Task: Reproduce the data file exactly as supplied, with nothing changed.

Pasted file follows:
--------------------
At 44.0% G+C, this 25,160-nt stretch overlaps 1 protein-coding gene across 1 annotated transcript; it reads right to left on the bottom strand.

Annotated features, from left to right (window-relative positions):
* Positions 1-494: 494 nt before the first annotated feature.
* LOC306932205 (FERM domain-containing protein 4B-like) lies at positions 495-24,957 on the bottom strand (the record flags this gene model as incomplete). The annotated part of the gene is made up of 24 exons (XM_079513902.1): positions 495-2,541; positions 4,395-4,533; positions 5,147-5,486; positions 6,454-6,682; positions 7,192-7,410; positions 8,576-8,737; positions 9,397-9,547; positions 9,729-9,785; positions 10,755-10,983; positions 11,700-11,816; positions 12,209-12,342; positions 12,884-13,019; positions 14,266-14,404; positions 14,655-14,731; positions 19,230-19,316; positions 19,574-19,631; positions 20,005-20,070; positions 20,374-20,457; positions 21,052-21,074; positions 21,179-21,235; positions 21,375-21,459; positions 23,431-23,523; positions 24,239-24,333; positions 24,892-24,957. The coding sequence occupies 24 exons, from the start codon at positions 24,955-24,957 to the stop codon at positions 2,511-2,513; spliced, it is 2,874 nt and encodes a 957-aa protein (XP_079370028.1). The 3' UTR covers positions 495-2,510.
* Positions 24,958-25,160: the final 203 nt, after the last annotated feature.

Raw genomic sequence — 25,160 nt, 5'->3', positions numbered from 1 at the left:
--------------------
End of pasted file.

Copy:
At 44.0% G+C, this 25,160-nt stretch overlaps 1 protein-coding gene across 1 annotated transcript; it reads right to left on the bottom strand.

Annotated features, from left to right (window-relative positions):
* Positions 1-494: 494 nt before the first annotated feature.
* LOC306932205 (FERM domain-containing protein 4B-like) lies at positions 495-24,957 on the bottom strand (the record flags this gene model as incomplete). The annotated part of the gene is made up of 24 exons (XM_079513902.1): positions 495-2,541; positions 4,395-4,533; positions 5,147-5,486; positions 6,454-6,682; positions 7,192-7,410; positions 8,576-8,737; positions 9,397-9,547; positions 9,729-9,785; positions 10,755-10,983; positions 11,700-11,816; positions 12,209-12,342; positions 12,884-13,019; positions 14,266-14,404; positions 14,655-14,731; positions 19,230-19,316; positions 19,574-19,631; positions 20,005-20,070; positions 20,374-20,457; positions 21,052-21,074; positions 21,179-21,235; positions 21,375-21,459; positions 23,431-23,523; positions 24,239-24,333; positions 24,892-24,957. The coding sequence occupies 24 exons, from the start codon at positions 24,955-24,957 to the stop codon at positions 2,511-2,513; spliced, it is 2,874 nt and encodes a 957-aa protein (XP_079370028.1). The 3' UTR covers positions 495-2,510.
* Positions 24,958-25,160: the final 203 nt, after the last annotated feature.

Raw genomic sequence — 25,160 nt, 5'->3', positions numbered from 1 at the left: